On Aug. 5, Agence France-Presse reporter Anna Malpas filed an article in which she described the streets of central Donetsk as being almost deserted. Booms from artillery and mortars were constantly heard. Most shops, cafes, and libraries were closed; their windows were taped to minimize the glass shattering from bomb shrapnel. The only place where she found crowds of people was in the ornate Stalin-era railway station; many had gathered there to flee the city by train.

“They are bombing—that’s why we are getting far away from here,” a woman named Lyubov, who had fled from a nearby town, told the AFP reporter. “Our house burnt down and our neighbor’s too,” said Yuri, from the town of Shakhtarsk. “The whole street was bombed. We are going to Moscow, to my daughter’s place.”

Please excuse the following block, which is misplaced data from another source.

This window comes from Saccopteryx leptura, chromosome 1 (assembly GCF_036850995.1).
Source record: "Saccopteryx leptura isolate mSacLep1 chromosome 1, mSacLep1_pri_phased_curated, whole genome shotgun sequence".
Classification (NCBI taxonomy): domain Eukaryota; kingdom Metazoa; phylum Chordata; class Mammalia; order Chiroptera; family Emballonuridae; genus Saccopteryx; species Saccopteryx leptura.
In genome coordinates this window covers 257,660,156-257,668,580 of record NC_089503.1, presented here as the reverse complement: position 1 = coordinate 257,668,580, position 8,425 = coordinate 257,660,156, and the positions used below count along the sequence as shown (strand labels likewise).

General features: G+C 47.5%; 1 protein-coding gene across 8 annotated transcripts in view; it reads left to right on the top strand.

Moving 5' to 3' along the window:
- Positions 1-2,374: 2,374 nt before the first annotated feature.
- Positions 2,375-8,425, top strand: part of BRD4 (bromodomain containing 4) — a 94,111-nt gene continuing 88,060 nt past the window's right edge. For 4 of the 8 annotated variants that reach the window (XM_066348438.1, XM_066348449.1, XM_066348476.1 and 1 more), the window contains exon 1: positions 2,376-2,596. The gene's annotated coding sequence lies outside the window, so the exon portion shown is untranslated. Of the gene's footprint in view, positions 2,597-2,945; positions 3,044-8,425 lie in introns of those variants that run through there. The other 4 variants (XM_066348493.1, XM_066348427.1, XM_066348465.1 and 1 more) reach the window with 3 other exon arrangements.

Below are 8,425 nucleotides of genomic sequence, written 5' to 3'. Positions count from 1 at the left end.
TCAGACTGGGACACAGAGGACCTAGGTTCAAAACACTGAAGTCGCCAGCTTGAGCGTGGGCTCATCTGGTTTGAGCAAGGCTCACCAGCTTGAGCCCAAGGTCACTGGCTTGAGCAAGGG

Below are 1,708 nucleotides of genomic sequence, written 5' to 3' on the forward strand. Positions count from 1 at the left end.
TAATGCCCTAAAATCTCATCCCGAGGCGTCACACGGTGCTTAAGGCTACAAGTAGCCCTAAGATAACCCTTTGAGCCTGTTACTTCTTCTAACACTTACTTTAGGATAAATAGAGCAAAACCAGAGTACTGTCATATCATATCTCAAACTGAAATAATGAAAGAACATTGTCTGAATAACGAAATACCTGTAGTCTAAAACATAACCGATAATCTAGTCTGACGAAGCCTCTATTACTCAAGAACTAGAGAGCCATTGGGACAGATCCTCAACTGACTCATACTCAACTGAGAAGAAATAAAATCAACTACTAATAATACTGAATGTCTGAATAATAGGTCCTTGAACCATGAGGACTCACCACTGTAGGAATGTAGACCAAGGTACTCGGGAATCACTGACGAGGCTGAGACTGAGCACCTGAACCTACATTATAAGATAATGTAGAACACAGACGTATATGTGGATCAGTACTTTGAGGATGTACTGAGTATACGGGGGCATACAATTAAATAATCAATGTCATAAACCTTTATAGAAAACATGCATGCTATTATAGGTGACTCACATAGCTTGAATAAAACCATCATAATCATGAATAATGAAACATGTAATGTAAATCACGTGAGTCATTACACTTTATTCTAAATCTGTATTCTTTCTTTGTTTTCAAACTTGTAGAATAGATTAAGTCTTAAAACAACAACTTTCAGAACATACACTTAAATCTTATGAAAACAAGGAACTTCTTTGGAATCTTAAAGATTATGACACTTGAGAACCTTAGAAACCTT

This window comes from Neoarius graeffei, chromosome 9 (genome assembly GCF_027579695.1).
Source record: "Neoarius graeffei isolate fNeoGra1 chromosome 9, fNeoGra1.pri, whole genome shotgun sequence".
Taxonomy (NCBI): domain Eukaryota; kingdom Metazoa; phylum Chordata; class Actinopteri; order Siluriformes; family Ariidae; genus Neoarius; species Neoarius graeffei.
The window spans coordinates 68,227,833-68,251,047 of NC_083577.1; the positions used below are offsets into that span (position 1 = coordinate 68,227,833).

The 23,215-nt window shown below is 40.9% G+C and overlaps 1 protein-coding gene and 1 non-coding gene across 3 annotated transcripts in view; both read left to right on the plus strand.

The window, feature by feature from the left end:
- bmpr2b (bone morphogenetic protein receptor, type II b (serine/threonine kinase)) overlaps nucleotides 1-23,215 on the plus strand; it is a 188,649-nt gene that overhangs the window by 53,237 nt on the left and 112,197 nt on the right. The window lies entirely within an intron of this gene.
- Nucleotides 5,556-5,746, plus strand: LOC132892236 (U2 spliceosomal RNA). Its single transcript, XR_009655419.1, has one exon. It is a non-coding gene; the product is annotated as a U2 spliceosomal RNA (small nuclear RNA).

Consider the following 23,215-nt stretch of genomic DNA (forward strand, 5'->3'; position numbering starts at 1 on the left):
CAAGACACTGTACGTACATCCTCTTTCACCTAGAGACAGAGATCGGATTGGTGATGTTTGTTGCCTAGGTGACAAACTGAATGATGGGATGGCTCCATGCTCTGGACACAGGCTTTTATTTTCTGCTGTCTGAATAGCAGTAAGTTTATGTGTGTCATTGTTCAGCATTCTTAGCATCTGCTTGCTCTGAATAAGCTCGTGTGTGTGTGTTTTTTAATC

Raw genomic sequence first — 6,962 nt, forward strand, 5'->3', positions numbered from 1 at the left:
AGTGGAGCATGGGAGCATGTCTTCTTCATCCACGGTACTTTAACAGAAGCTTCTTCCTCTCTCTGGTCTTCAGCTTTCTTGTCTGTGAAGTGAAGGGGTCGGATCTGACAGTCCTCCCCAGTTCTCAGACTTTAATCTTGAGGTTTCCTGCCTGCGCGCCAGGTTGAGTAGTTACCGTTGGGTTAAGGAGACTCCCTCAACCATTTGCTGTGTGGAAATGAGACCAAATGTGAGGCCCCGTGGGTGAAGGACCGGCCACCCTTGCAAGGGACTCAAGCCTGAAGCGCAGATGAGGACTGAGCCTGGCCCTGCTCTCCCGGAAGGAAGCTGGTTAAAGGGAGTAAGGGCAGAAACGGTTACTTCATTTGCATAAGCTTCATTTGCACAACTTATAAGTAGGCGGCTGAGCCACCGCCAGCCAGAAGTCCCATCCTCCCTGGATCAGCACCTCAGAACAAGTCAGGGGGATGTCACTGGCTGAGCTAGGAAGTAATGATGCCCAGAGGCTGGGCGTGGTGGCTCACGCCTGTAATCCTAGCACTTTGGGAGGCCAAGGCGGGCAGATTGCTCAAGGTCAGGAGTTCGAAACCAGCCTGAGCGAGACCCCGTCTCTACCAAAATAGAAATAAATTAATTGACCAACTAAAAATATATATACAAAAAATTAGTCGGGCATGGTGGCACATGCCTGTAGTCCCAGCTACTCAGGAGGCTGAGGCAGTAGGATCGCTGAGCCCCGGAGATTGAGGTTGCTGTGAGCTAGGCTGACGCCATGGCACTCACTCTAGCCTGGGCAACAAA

“The situation is worse every day,” said Olga, a travel agent, one of the few people out on the streets. She said her family had fled their home near Donetsk airport to stay with friends in the city center after three weeks of heavy bombardment. “I ran with the kids under a hail of bullets,” she said, as she watched her two-year-old son play nearby. “It’s like in a film. It’s scary of course.”

As they slowly advance, Ukrainian government troops have largely cut off Donetsk from land travel to Luhansk—with 400,000 people, the second largest city in the east. Artillery fire and airstrikes have halted water, telephone, and electricity service in Luhansk. An AP report from Aug. 4 stated, “Store shelves are emptying fast, and those who haven’t managed to flee must drink untreated tap water. With little medicine left, doctors are sending patients home.

“Shelling is a daily occurrence and the targets apparently quite random. On Saturday, eight buildings were damaged by rockets. These included a school, a supermarket, and several multistory apartment blocks, Luhansk city government said.”